Flight of the Old Dog
Dale Brown has always put the “techno” in “technothriller”, and his first book, Flight of the Old Dog, sets the formula while being very enjoyable.
This has the usual technothriller cliches of supervillain Soviets and clunky political wrangling. Where it’s slightly different is Brown’s willingness to take a small leap in terms of supertech and his focus largely on just the titular B-52 and its crew.
The rivet-counting and super-detail I knew from Brown’s later work is there and in full bloom. But it doesn’t feel as bad in this installment, because Brown’s experience as a bomber crewman makes the descriptions feel smoother and creating a sense of immediacy.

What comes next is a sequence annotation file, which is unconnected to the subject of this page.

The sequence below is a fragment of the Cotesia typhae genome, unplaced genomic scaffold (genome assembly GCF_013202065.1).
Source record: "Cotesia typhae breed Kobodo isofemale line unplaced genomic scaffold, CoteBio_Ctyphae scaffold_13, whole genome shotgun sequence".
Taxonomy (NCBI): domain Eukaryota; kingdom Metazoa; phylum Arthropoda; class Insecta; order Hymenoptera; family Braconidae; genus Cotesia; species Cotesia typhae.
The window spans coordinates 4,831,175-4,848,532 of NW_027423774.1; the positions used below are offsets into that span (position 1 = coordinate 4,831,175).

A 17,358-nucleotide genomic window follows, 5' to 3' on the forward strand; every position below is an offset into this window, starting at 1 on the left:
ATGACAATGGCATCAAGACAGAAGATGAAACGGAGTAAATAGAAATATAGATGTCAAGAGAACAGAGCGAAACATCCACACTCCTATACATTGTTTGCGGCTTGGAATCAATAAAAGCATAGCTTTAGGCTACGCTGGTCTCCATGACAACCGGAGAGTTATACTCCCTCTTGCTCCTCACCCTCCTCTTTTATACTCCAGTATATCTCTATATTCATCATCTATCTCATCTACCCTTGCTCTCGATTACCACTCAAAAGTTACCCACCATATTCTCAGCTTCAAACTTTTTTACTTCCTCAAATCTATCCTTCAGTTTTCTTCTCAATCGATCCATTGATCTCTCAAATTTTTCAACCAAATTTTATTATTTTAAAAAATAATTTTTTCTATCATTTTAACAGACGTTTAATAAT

The big zombie sorceress intervention in this book is the technology. The super B-52, space station, and the Soviet superlaser it targets are all the biggest contrivances. There’s also the “have a small ragtag team of _________ to take it on” effect, but that’s handled pretty well.
The characters aren’t anything to write home about, but the plot, cliche as it is, is brisk and flows quickly. Flight of the Old Dog remains a good example of how to do a superweapon vs. superweapon story right.
The Only Score That Really Matters
Dale Brown’s first book is, in my opinion, his best. It has the super-aircraft action that’s his trademark, but it also avoids most of the excess that his later novels have. In terms of 80s action technothrillers, his debut remains a rightful classic of the genre.